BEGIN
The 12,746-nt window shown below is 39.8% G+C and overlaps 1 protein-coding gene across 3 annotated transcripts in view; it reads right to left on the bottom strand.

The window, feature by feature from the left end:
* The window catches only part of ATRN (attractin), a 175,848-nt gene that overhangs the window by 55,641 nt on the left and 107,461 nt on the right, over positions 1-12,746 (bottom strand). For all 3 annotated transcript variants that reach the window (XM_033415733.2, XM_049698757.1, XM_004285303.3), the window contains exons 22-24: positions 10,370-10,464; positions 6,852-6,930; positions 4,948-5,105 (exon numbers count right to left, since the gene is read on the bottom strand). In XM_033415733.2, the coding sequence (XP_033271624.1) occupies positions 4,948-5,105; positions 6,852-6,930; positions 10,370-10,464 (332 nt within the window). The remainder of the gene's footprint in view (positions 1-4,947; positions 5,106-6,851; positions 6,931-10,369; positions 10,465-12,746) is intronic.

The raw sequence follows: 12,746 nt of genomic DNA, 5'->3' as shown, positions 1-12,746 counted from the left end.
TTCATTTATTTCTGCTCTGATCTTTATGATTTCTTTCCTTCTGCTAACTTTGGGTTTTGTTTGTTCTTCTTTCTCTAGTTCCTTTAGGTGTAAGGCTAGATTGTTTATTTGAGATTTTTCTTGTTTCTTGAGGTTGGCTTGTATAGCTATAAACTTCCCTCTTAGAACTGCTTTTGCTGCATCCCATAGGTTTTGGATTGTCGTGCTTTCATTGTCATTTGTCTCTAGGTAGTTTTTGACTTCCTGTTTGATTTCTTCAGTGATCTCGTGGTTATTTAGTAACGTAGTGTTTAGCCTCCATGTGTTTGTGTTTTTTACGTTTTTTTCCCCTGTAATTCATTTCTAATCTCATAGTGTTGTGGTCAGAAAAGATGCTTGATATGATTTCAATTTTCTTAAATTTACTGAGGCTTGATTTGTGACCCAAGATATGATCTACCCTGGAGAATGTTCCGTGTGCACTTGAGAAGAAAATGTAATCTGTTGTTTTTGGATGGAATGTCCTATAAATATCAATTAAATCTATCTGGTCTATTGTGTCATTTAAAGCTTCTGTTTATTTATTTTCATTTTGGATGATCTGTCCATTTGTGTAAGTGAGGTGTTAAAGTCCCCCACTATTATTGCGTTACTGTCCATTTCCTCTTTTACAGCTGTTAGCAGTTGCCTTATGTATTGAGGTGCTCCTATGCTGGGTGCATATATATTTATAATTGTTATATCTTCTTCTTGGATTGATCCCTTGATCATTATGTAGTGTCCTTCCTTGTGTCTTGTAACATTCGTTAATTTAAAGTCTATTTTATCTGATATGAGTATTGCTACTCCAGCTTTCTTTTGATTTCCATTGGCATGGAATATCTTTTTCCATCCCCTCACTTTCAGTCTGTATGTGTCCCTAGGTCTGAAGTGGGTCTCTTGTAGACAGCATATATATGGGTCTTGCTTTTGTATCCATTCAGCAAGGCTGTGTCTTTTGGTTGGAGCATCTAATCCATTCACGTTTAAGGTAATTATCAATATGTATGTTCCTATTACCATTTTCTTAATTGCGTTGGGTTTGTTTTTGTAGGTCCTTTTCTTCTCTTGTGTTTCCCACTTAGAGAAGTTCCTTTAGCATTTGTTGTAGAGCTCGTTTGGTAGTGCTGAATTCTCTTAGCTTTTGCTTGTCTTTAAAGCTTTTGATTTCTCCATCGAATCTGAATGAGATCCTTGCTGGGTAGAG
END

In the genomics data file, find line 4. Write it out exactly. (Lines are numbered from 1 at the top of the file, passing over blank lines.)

The raw sequence follows: 12,746 nt of genomic DNA, 5'->3' as shown, positions 1-12,746 counted from the left end.